Make sure the front-panel speaker selector (on front of amp) is set to "A". Connect the left speaker to "A" left speaker terminals on back of amp (Red wire usually means "+" and Black means "-"). Do the same for the Right speaker using "A" Right speaker terminals on back of amp. If this doesn’t work, read the manual.
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If your speaker cables terminate with four individual connectors at the amplifier end, Connect the HF speaker cables to the appropriate left/right channel of channel “A” on the amp. Connect the LF speaker cables to the appropriate left/right channel of channel “B” on the amp.
More common are biwired speaker cables that combine to just two connectors, plus and minus at the amplifier end. In this case, both speakers can be powered by channel “A” .
There should be four binding posts on the back of your amp - two for speaker "A" red + black -.
two for speaker "B" red + black -
On the front of the amp set the speaker selector to EITHER "A" or "B" and connect to whichever you set it at.I suspect you are using the wrong binding posts.The posts may be lined up vertically OR horizontally. It's easy to get one on correctly and the other on the incorrect post.
I have your Luxman SQ-N150 amp, love it.
It is a 10 wpc tube amp. It has the standard one stereo pair of speaker connectors: 4 speaker wire posts: L + and -; R + and -, expecting 'normal' speaker wires.
No internal crossover, no bi-wire or bi-amp options, no pre-out, just hook up 1 pair of EFFICIENT stereo speakers.
Your 'bi-wire' speaker cables, only 2 at one end, 4 at the other end:
I SUSPECT you have these:
(you need a PAIR of these to connect a SINGLE pair of speakers).
Those 2 to 4 speaker wires:
There is no difference between the two reds, it is simply split into two within, there is no difference between the blacks, similar internal split. there is no difference in wire construction of any leg.
WHY? I suppose they are designed to connect to a single speaker that is 'expecting' to be truly bi-wired or bi-amped (the speaker would have two pairs of connectors). Those type speakers have separate crossovers inside, each crossover designed to disallow highs or disallow lows. Disallowing: thus only the flow of the frequencies each wire construction is specialized for occurs.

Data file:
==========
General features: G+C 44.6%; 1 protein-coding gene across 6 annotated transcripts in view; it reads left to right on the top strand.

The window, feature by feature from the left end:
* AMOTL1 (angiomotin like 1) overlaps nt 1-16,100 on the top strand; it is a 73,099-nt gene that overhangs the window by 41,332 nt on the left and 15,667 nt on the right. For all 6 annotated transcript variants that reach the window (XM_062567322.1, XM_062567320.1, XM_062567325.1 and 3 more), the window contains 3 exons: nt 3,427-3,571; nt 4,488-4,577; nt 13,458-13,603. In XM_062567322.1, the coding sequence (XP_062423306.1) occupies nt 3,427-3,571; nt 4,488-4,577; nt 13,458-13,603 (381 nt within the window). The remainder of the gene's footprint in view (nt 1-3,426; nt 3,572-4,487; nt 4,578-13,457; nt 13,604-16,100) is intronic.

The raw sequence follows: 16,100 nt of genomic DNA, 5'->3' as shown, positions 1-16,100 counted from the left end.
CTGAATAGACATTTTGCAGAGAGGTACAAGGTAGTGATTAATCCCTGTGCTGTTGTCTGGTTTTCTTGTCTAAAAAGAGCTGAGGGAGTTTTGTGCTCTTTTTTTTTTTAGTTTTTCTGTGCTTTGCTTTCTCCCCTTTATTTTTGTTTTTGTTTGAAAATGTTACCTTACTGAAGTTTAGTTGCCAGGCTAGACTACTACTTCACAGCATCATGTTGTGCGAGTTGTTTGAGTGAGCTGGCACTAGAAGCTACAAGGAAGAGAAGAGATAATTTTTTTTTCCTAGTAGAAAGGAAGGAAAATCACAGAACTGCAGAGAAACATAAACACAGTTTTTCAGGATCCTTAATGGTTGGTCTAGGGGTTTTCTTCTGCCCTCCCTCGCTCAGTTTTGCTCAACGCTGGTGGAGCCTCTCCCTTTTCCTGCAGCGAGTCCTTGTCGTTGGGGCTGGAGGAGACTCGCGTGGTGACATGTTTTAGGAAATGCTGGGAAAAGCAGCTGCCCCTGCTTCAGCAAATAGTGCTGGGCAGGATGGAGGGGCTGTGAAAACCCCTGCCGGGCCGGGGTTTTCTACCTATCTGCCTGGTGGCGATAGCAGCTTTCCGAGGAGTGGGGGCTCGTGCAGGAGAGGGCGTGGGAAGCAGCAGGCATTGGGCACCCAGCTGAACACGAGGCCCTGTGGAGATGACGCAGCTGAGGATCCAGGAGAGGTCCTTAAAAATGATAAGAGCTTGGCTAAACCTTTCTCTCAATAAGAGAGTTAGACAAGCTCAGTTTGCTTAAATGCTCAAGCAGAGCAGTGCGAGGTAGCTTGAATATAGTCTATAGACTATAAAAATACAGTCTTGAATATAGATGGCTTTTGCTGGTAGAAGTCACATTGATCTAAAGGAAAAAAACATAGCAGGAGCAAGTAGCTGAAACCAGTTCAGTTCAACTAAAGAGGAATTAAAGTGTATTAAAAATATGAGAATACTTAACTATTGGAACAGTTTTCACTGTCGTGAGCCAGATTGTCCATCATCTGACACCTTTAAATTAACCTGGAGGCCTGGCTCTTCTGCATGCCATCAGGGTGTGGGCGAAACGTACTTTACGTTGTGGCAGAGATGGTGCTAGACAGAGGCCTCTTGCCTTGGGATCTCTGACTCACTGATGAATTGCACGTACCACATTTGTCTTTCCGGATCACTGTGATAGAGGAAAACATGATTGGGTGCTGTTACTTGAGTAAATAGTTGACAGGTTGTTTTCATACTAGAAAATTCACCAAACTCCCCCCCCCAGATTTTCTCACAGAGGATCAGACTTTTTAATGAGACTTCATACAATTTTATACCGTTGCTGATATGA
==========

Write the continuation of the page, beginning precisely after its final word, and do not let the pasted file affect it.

NOT bi-wire (each side, L or R: two separate pairs, 4 at each end, ONE AMP), each pair of wires a different construction, one pair for high frequencies, other pair for low frequencies). They would be separately identified at each end.
NOT bi-amp (each side, L or R: two separate pairs, 4 connectors at each end, two amps) 1 pair from one amp, (i.e. your 10 wpc tube amp) for the speaker's upper frequencies input; one pair from another amp, (i.e. a brute) for the power intensive bass to the speaker's lower frequencies input.
Your Cornwall Speakers are the type ’expecting’ either bi-wire or bi-amp. (allowing, things cannot expect can they?)
These type speakers provide external removable ’jumpers’ so that:
Jumper in place, a single pair of speaker wire can be used: the jumpers connect the upper and lower speaker wire connectors, you can connect to either upper or lower pair, the jumpers are an 'external' 'removable' electrical bridge to the other pair of connectors.
OR, the jumper removed, thus the upper connectors and lower connectors are independent, allowing bi-wire or bi-amp.
So, the Rotel RA-1062 Amp I was using was faulty. I had only used it with headphones (long story) so was unaware the speaker connections were not working. The Audio store loaned me an Amp until my Luxman comes in and it works perfectly.
That said, I love the way these threads take on a life of their own. Good stuff.